Many memories of touring: singing in small church halls up and down the West Coast every spring, sometimes for fewer people than our numbers, but always giving it our all; trying not to talk too much on the bus, saving our voices; seeing Bryce Canyon at sunset, going to Disneyland; observing romances develop that either did or didn’t work out—years later even singing for a few choir alumni weddings.
I marvel continually at the power of music to bring people together, to inspire and to give a sense of order and purpose to life. The Adelphians experience was like being on a steady ship, with an experienced pilot. Not only did it give my life a sense of purpose, but we gave pleasure to thousands of audience members. What could be better?
Freda Herseth ’77, Hon. ’01
Chair, voice department and training specialist at the Vocal Health Center, University of Michigan
Ann Arbor, Mich.
I will never forget the day I auditioned: There was Dr. Rodgers, sitting in the room with Michael Delos, who was a senior at the time. They had spent the previous term in Vienna together with the choir and spoke lovingly and eloquently about a singer who sang “Voi che sapete” with the most amazing dynamics. It was a piece I was using to audition, rather nervously, and, after being amazed at their story, I realized how very much lay before me. Then came that first day of choir—and the incredible vibe in the room! This was a group of people who loved each other, respected one another, knew how to laugh and how to work hard. We learned that making music demands absolute concentration and commitment—listening and responding with unwavering energy and never losing sight of the composer’s intent. The way Dr. Rodgers worked with such detail on a particular phrase; how we never knew when he might call us out to sing the most difficult passage by ourselves; how he made me want to sit on the edge of my seat with pencil in hand at each rehearsal. There was joy in making music together. And then there were the tours, with beautiful concerts and sights. (Who could forget Rodg yelling to the back of the bus, “PYLE!!!!” )
Carol Nilsen Damonte ’80, P’10
Director of youth and music ministry, United Methodist Church
San Jose, Calif.
I ended up at UPS because my church youth choir had attended a weeklong Chorister’s Guild Workshop there when I was in 7th grade. We stayed in the dorms and rehearsed in the Adelphians’ choir room. My twin sister was at the same workshop, and we both ultimately attended UPS, earned the same degree, and sang in Adelphians and Madrigals together. What an amazingly rich experience!
What I wanted the most when I entered the school was to find a place that I could call home and feel safe and be accepted for who I was. I knew that was what Adelphians was all about. Being selected meant everything to me. I had found my community; a group that was about so much more than just one “self.”
The greatest joy that has come my way since I finished singing with Adelphians was last fall when my son, Dustin, called me and announced that he had walked through the same doors that I had walked through so many years before. I can’t express how excited I am to be able to sing with Dustin at the anniversary concert. Never in my wildest dreams did I think I would have a son who would sing in the Adelphians!
Robert McPherson ’91
Federal Way, Wash. (via New York, San Francisco)
Getting kicked out of Adelphians for a semester was definitely memorable. People still get a kick out of finding that out. At the time, I guess I had a different idea of my responsibilities.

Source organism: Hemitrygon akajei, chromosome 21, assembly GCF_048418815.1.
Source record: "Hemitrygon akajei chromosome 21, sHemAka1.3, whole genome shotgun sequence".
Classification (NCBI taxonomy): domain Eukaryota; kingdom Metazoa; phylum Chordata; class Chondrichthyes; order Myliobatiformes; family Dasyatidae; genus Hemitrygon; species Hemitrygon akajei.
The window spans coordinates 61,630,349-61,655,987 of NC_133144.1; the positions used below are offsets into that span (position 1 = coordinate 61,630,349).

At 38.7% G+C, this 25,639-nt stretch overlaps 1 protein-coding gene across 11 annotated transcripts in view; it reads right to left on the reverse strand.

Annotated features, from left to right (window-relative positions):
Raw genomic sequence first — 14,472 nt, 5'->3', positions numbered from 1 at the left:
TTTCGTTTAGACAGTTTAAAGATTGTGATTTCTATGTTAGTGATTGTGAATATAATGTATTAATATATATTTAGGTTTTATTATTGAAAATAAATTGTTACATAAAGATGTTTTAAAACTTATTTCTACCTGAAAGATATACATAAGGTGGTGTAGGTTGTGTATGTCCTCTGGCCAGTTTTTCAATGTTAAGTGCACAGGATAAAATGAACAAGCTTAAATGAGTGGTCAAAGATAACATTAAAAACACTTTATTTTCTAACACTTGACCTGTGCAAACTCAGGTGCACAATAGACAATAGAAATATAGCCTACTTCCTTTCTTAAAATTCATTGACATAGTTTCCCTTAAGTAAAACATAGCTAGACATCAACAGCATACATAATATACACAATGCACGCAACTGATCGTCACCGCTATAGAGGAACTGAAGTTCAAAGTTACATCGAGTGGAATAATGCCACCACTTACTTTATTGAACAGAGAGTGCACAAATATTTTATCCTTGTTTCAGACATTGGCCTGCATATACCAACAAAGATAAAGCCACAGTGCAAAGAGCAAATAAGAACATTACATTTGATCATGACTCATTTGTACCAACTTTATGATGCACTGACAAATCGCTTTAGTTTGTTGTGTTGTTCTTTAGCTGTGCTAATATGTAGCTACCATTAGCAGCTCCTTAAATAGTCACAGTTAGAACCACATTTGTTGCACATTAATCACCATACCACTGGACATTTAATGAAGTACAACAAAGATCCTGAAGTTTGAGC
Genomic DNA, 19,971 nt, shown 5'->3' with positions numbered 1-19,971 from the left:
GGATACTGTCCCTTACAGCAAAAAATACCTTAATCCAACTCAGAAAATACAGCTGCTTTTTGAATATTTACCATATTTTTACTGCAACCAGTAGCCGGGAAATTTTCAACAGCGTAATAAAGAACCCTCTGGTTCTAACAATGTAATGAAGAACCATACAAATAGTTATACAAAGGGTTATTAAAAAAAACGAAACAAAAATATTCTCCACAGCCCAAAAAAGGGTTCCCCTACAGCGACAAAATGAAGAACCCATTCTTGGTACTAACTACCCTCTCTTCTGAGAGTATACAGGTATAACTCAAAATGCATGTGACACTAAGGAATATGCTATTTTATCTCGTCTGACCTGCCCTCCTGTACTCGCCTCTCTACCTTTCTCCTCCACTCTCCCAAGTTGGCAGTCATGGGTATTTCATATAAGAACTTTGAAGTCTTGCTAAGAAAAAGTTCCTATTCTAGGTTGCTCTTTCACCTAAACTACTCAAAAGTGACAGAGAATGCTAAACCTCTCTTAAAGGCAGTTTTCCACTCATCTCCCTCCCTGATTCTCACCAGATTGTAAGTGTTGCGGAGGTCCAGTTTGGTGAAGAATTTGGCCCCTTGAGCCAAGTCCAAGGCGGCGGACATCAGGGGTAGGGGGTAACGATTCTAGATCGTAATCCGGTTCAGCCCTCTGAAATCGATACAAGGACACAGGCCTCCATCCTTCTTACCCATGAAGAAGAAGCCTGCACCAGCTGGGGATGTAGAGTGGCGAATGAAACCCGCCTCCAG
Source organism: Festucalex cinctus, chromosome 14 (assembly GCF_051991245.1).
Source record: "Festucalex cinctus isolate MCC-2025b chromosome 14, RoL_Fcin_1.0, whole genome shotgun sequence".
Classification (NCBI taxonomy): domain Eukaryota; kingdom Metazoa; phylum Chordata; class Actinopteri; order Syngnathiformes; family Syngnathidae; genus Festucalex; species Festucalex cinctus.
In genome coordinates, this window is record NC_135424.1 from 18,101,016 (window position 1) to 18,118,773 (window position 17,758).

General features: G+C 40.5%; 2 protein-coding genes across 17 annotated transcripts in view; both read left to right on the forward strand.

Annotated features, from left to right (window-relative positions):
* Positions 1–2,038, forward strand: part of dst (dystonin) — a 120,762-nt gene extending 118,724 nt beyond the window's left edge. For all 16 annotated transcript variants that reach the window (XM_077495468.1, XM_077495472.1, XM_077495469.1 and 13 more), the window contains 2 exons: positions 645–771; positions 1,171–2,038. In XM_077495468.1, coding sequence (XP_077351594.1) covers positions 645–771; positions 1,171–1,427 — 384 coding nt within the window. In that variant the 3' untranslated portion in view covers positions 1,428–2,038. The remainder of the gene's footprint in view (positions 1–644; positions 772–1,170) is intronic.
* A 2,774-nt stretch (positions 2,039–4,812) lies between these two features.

Coming back to the group, things could sometimes be a bit tense, but Dr. Schultz and I actually grew to have a wonderful working relationship. He gave me some of my first performances of standard rep. After graduation I sang quite a few concerts with him and the Civic Choral. Years later, when he was teaching at Tacoma School of the Arts, I came and sang for his classes. It was a wonderful time of sharing music and memories.
This year I debuted with the San Francisco Opera, New York City Opera, and the Opera Orchestra of New York in Carnegie Hall. Next season I sing in Tel Aviv and Warsaw, and I will make my Metropolitan Opera debut. It can be a hectic life, but if Adelphians taught me anything it’s that we are only truly done when we quit and “what does not kill us, makes us stronger.”
Danielle Munsell Howard ’94
Oratorio singer and private voice instructor
Tour tape was always my favorite thing. Every year just before we went on tour a bunch of us would get together and sing parodies of all the songs we were doing on tour. One year we did it as a newscast. I remember coming in with perfect diction and a lovely forte during a tour concert and singing “Dude, I’m hungry,” instead of the Nordic text I was supposed to be singing.
I went to grad school and became a professional singer, but I don’t know if I could separate what I gained in Adelphians into “career” and “personal” categories. I made wonderful friends, many of whom I still keep in touch with despite being thousands of miles apart. It’s hard to feel any closer to friends than you do when you sing together. I think that forges a bond that is difficult to replicate and impossible to break.
Phil Edry ’04
I came to UPS for the choir, the music program generally, and the academic rigor of the school. It felt great being selected for the Adelphians. It was awesome coming in as a freshman and quickly making 40 close friends. I will always remember late afternoons in autumn in Kilworth. The way the sun set through the windows as we rehearsed will forever stay with me and remind me of the Adelphians.
Jess Smith ’05
Education associate, Seattle Repertory Theatre
I remember being selected for the group and not knowing another soul. I remember being incredibly nervous, mostly for the unknown, like sight-singing and tonal memory tests. I remember singing “Lux Aeterna” in Kilworth Chapel and crying. It was more than music that we were creating in that moment. I learned that music is bigger than us. Being a part of something so large gave me the space to feel both empowered and humbled.
Emily Miller B.M.’05, M.A.T.’07
Choral instructor, Bethel Junior High
I’ve been singing since I could make sound, and Adelphians was a big part of my choice to attend UPS. As soon as you’re accepted, you’re in a family. Being in Adelphians affirmed my belief that music connects people forever. A choir sings music, which is important, but the secret to the Adelphians is the relationship within the choir.
I learned that I want to be a part of a community like that forever, which is why I’m going to teach choir. Dr. Yonkman gave me leadership opportunities and my co-Adelphians were friends, musical colleagues, and inspirations. I’ll be in music education for as long as I can.